Sunday, April 19, 2009

Journalism Schools Play Catchup


April 19, 2009
J-Schools Play Catchup

In his second month as a professor at Arizona State University, Tim McGuire was standing in front of 13 students teaching “The Business of Journalism” when his inner voice interrupted. “You dummy,” he recalls thinking, “you are teaching a history course.” It was fall 2006, and he was talking about the production of a daily newspaper, but not about the parallel production of a 24-hour-a-day Web site. He was explaining the collapse of the print classified advertising market, but not the striking success of Google search advertisements.

The course, new to the curriculum, was in desperate need of a revision already. Mr. McGuire, a 23-year veteran of The Star Tribune in Minneapolis, was in need of a re-­education himself.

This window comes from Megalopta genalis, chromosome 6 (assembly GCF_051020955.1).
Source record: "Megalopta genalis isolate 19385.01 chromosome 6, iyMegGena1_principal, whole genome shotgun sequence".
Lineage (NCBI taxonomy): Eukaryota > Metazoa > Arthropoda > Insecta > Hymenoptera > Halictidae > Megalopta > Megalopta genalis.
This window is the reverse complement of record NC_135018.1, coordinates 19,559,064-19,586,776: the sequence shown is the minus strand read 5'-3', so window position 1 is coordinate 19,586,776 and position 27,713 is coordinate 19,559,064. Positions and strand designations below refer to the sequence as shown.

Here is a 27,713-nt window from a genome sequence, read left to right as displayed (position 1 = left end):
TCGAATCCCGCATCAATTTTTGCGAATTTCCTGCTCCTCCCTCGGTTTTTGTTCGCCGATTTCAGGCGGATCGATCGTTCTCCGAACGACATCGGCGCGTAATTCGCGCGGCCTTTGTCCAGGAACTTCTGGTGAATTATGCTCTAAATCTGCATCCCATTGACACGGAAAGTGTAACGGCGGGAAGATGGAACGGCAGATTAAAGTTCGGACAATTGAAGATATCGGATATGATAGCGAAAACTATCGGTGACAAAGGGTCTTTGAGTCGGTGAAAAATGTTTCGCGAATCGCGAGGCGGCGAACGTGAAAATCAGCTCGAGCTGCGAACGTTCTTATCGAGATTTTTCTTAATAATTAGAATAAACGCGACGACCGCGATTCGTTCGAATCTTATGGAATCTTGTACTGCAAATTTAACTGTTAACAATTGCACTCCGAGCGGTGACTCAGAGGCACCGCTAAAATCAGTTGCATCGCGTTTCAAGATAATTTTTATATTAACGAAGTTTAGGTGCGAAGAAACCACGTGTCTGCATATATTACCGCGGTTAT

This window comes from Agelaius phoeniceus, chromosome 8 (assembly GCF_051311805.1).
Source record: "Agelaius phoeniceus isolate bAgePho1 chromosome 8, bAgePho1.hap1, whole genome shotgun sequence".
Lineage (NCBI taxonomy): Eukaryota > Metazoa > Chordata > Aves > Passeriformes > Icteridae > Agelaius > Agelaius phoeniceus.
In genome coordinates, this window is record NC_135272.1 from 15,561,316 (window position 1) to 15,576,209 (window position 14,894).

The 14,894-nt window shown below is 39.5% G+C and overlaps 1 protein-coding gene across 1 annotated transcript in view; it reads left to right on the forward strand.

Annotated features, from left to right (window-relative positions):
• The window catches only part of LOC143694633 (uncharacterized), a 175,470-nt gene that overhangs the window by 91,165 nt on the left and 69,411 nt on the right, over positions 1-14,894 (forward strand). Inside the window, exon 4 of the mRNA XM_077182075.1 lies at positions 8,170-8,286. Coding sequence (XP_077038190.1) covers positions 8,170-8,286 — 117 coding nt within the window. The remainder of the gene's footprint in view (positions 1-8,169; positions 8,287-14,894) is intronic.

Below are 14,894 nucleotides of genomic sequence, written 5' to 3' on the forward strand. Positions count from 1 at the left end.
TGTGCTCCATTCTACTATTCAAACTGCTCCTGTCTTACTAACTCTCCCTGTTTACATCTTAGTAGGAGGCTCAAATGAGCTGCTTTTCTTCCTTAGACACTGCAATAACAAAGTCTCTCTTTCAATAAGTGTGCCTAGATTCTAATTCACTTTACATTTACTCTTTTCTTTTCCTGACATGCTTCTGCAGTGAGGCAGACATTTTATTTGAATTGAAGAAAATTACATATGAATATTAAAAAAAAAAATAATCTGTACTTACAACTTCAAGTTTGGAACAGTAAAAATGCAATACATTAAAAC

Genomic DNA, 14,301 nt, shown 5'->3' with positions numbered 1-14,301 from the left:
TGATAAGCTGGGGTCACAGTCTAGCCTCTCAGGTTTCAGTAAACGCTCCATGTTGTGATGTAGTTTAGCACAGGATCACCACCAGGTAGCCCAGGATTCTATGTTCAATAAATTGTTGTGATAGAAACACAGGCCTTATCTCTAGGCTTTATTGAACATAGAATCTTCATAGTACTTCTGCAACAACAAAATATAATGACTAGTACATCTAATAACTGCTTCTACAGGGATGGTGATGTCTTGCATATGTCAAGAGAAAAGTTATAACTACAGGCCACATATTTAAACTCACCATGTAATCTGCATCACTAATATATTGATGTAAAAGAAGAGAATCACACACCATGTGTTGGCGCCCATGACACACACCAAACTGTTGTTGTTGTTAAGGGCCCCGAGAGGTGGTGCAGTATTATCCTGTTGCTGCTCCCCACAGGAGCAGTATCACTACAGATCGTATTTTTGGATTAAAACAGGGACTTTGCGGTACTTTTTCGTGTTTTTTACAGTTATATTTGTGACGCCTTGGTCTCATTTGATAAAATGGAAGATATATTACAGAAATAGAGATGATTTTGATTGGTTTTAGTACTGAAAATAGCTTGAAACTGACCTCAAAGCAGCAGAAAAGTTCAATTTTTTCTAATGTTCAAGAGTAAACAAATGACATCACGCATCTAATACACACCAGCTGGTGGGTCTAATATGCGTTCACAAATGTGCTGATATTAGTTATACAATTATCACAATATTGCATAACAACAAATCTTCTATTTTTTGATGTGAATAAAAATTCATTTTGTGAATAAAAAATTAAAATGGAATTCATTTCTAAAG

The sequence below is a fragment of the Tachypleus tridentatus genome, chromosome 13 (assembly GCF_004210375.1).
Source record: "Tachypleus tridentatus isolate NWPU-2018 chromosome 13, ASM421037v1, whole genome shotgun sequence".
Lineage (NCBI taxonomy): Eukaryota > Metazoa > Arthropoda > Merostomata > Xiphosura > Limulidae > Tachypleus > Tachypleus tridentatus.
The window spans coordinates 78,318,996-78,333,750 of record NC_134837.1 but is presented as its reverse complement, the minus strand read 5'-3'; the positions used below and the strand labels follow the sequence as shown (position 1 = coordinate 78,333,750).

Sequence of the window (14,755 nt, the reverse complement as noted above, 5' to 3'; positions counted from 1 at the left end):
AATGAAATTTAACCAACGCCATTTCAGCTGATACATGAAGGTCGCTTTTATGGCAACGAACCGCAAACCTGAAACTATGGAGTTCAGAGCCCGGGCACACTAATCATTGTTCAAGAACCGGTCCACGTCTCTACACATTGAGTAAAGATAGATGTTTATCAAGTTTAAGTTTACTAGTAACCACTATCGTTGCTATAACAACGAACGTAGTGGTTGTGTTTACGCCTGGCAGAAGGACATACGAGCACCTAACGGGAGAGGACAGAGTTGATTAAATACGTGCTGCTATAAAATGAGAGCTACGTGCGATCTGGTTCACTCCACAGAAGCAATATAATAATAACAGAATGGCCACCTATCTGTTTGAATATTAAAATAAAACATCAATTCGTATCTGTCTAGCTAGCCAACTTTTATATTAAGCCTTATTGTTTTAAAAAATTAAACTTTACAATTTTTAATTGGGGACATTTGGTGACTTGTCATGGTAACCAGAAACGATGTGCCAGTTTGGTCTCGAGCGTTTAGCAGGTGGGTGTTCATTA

“I knew what I knew until I realized there was an earthquake underfoot,” he says. He immersed himself in Internet business models. He started a blog. The course was renamed “The Business and Future of Journalism.” He quickly learned that today’s journalism students don’t enroll to hear, in Mr. McGuire’s words, “old newspaper farts telling them that the business is doomed.”

“They know the model is broken,” he says. “They think, We’ll just have to fix it.” And so he started this semester by outlining an intimidating theme for the course: “How do we pay for journalism?”

Right now, there may be no other field of education where “I don’t know” is spoken so often.

read the story here

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